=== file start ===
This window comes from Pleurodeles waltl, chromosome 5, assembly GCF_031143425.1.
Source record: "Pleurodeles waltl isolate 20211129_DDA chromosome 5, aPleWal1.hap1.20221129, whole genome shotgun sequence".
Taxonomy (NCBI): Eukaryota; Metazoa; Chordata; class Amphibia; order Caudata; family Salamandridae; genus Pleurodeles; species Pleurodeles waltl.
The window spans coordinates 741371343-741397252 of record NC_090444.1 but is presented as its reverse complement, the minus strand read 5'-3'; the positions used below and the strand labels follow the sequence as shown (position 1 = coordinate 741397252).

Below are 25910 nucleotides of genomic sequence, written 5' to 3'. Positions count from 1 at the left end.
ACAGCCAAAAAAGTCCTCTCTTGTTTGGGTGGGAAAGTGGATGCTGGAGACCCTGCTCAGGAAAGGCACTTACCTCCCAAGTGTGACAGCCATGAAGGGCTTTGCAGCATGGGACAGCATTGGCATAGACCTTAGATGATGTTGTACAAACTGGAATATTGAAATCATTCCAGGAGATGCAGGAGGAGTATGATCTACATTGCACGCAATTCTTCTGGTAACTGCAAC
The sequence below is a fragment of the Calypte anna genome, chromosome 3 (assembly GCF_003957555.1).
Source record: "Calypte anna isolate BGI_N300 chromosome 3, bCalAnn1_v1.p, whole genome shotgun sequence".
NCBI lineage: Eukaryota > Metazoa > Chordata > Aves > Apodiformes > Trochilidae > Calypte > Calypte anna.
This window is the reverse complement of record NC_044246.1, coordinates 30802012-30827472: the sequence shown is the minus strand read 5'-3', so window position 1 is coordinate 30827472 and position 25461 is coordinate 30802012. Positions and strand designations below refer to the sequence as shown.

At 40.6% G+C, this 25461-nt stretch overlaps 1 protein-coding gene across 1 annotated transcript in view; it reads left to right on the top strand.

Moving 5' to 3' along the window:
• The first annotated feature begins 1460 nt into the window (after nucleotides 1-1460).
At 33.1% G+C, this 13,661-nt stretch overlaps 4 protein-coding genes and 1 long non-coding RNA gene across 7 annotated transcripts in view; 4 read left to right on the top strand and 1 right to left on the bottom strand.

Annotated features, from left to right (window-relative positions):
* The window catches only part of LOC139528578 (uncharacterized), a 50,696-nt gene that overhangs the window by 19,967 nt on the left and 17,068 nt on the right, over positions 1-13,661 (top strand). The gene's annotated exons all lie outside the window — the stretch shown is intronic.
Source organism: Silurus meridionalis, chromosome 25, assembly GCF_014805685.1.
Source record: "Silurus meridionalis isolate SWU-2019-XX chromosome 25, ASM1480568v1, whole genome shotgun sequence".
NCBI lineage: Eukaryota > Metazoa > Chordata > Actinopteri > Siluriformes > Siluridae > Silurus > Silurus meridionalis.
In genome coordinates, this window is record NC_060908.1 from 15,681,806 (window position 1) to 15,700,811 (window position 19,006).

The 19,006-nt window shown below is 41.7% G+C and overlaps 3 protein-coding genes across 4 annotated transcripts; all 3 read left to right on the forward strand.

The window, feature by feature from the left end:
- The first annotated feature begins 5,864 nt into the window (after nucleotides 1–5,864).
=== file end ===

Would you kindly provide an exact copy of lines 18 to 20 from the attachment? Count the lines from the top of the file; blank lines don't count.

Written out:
Source record: "Silurus meridionalis isolate SWU-2019-XX chromosome 25, ASM1480568v1, whole genome shotgun sequence".
NCBI lineage: Eukaryota > Metazoa > Chordata > Actinopteri > Siluriformes > Siluridae > Silurus > Silurus meridionalis.
In genome coordinates, this window is record NC_060908.1 from 15,681,806 (window position 1) to 15,700,811 (window position 19,006).